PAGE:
M1-B2: My Secret Place

One of the most hazardous consequences of suppressing our bodily experiences and themes in adult life may be a diminished ability to remember who and what we are. The expansion of our actual identity requires greater recognition of our sense of internal space as well as the space around our bodies. Certainly if we continue to focus radically on external and novel experiences and on the sights and sounds delivered to us from the environment to the exclusion of renewing and expanding our primordial haptic experiences, we risk diminishing our access to a wealth of sensual detail developed within ourselves – our feelings of rhythm, of hard and soft edges, of huge and tiny elements, of openings and closures, and a myriad of landmarks and directions which, if taken together, form the core of our human identity.

Kent C Bloomer & Charles W Moore
Body-Image Theory
Body, Memory & Architecture



PEER REVIEW: –          UNIT REVIEW:  UR13%            UR210%           ASSESSMENT WEIGHTAGE: 13%

Our body & memories and the spaces we inhabit & make are intertwined in a feedback loop of informing & creating our selves and our worldview. The first of the three design exercises of the studio unit aims to refocus the architectural process on our fundamental relationships with space. We will address the question, ‘How do we inhabit a space?’ by creating elements and conditions conducive to inhabitation in solitude, intimacy & congregation.

Following the intense first week’s intuitive exercise of remembering My Body & My Room we now proceed into creating spaces that respond to their need to be in solitude, in intimate company as well as to congregate.

The design process in this brief will follow three stages: manifesting the image of the spaces, discovering order in the image(s) and, finally, articulating the elements of the spaces. All three stages will involve explorations & expressions in models, sketches and plans & sections in appropriate mediums and material.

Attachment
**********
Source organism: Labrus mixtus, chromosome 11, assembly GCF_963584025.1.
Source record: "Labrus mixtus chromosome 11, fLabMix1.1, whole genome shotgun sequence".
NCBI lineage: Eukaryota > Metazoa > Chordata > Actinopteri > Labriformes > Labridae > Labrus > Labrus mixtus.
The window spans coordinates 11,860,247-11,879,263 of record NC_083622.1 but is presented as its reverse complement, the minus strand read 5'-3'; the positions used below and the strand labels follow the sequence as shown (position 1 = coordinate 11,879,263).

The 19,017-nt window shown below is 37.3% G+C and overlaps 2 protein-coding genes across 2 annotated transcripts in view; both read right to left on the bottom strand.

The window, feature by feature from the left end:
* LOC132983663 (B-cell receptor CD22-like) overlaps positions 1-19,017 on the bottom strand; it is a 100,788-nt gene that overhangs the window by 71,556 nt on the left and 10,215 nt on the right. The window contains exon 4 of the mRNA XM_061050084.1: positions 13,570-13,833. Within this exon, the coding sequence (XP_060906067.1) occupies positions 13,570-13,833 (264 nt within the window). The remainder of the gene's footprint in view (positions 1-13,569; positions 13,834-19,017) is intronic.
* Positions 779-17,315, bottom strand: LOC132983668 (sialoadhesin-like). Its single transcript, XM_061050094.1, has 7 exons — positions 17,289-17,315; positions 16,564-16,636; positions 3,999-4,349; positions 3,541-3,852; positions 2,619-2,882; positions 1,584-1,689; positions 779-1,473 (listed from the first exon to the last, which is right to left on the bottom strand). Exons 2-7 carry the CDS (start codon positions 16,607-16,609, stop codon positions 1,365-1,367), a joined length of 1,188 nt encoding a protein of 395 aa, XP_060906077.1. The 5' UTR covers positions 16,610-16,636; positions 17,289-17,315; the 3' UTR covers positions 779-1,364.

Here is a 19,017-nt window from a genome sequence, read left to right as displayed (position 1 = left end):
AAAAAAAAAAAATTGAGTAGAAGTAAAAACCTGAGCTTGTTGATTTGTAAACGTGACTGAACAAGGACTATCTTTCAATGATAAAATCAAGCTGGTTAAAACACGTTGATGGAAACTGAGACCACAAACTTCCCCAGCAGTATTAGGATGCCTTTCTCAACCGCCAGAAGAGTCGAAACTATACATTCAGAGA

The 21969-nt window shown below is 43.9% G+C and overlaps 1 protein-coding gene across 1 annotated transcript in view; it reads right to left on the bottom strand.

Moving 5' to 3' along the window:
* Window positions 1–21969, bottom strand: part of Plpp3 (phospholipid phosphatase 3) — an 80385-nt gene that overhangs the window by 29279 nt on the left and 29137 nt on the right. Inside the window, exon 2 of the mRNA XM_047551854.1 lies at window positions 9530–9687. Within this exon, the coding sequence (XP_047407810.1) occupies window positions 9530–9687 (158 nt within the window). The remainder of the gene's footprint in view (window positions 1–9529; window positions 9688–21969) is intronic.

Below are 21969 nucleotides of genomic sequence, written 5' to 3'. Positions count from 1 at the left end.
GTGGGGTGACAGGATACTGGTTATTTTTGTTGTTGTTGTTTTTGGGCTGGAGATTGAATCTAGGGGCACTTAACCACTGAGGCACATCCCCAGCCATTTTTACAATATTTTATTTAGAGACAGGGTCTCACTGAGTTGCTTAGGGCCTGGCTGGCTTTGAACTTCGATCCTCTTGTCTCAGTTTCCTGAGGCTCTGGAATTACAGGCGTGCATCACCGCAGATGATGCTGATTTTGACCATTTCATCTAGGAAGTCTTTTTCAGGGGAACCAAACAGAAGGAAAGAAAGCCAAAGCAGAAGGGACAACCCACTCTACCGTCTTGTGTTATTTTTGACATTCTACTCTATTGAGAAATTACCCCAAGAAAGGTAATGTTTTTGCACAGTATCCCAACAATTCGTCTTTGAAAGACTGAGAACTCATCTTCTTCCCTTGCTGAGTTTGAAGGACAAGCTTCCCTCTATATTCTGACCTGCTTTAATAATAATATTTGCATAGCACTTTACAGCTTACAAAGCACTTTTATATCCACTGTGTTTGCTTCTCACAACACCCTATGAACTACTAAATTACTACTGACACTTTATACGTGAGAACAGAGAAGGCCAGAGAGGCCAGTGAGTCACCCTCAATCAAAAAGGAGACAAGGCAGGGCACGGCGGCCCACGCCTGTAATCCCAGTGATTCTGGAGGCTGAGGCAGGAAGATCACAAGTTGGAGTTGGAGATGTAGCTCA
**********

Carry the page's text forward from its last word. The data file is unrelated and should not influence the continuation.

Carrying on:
Processes will be interspersed with conversations with tutors and peers and iterations of the work as per feedback and insights.

There will be two Unit Reviews for this three-week brief: one initial, accounting for 3% of the assessment and another for closure of the brief for 10%.

Regular update of the Reflective Blog on ar2031.wordpress.com is a mandatory requirement of the studio. You may choose to blog daily or weekly or with respect to briefs or exercises; however, stick to a chosen schedule for at least 4 weeks or through a module.

Owing to the pandemic induced lockdown & disruptions, many construction sites, just like many other economic & social activities across the world, came to a grinding halt. One such site is in your neighbourhood – right adjacent to your house – which, having initiated excavation, now lies abandoned with its double storey void, stabilized walls and some construction paraphernalia.

You have been observing this large desolate pit pensively and anxiously: although in suspended animation, it has the potential to become the secret world that you’ve always dreamt of creating and having. However, for the pit to become your secret place and remain as such, whatever you make inside has to be little and made quietly. Since creating a place requires some company – for both help as well as sharing – you will work closely with three of your friends to realize your secret place. The other friends, however, are only guests in your secret place which has a space for intimacy to accommodate your engagement with them. You also need to spatially address your and your friends’ need for solitude. In addition, when it’s time to let out the secret, you also need a space of congregation to accommodate about 15 important guests – in addition to the four of you – whom you will invite to showcase all that you have created over months in your hideout.

Site: For your secret pit pick a shoebox at home (one with a separate lid on the large face and not the closed slipper boxes with flaps at its smaller ends). Considering that the pit is adjoining your own house, climate, cardinal directions and access point(s) will be correspondingly applicable. However, no other external contextual parameter matters in your engagement with the pit, as is usually the case with secret places, except that they are distant & discreet.

Scale: Sinceshoe-boxes come in as varied sizes as there are shoes, we will not have a standard site across all participants of the studio unit. However, each shoebox is to be considered to be 6 M high in depth. Extrapolate the length and width of the box accordingly. Divide this measurement by 2, 4 & 8 to create a custom scale corresponding to your unique site. Measure the other principle dimensions (lengths & width) of your site using your scale.